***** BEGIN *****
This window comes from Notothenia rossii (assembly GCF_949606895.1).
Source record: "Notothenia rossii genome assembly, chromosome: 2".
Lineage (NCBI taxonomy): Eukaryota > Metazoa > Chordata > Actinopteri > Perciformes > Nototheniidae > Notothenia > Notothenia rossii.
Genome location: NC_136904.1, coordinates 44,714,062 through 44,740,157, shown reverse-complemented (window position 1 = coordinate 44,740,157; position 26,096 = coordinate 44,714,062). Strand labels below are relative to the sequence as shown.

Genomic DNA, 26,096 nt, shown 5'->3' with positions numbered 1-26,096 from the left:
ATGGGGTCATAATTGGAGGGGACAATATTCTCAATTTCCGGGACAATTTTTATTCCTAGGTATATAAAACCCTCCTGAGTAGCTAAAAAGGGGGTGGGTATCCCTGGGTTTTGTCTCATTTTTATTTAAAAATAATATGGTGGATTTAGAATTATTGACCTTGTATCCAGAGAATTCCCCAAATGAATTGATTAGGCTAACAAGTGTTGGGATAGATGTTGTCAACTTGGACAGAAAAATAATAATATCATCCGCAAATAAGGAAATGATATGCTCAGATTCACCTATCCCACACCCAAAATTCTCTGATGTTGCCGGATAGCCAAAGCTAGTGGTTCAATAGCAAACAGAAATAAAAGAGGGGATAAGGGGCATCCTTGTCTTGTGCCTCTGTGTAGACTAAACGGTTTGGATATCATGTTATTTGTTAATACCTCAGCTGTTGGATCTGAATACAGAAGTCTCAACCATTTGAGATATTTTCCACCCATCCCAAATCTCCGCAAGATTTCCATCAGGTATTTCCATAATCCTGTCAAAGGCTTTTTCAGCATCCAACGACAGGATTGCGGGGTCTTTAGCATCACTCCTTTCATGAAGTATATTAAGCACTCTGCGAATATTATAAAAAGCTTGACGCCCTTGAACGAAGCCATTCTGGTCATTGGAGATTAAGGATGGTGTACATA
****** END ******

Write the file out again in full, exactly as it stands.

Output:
This window comes from Notothenia rossii (assembly GCF_949606895.1).
Source record: "Notothenia rossii genome assembly, chromosome: 2".
Lineage (NCBI taxonomy): Eukaryota > Metazoa > Chordata > Actinopteri > Perciformes > Nototheniidae > Notothenia > Notothenia rossii.
Genome location: NC_136904.1, coordinates 44,714,062 through 44,740,157, shown reverse-complemented (window position 1 = coordinate 44,740,157; position 26,096 = coordinate 44,714,062). Strand labels below are relative to the sequence as shown.

Genomic DNA, 26,096 nt, shown 5'->3' with positions numbered 1-26,096 from the left:
ATGGGGTCATAATTGGAGGGGACAATATTCTCAATTTCCGGGACAATTTTTATTCCTAGGTATATAAAACCCTCCTGAGTAGCTAAAAAGGGGGTGGGTATCCCTGGGTTTTGTCTCATTTTTATTTAAAAATAATATGGTGGATTTAGAATTATTGACCTTGTATCCAGAGAATTCCCCAAATGAATTGATTAGGCTAACAAGTGTTGGGATAGATGTTGTCAACTTGGACAGAAAAATAATAATATCATCCGCAAATAAGGAAATGATATGCTCAGATTCACCTATCCCACACCCAAAATTCTCTGATGTTGCCGGATAGCCAAAGCTAGTGGTTCAATAGCAAACAGAAATAAAAGAGGGGATAAGGGGCATCCTTGTCTTGTGCCTCTGTGTAGACTAAACGGTTTGGATATCATGTTATTTGTTAATACCTCAGCTGTTGGATCTGAATACAGAAGTCTCAACCATTTGAGATATTTTCCACCCATCCCAAATCTCCGCAAGATTTCCATCAGGTATTTCCATAATCCTGTCAAAGGCTTTTTCAGCATCCAACGACAGGATTGCGGGGTCTTTAGCATCACTCCTTTCATGAAGTATATTAAGCACTCTGCGAATATTATAAAAAGCTTGACGCCCTTGAACGAAGCCATTCTGGTCATTGGAGATTAAGGATGGTGTACATA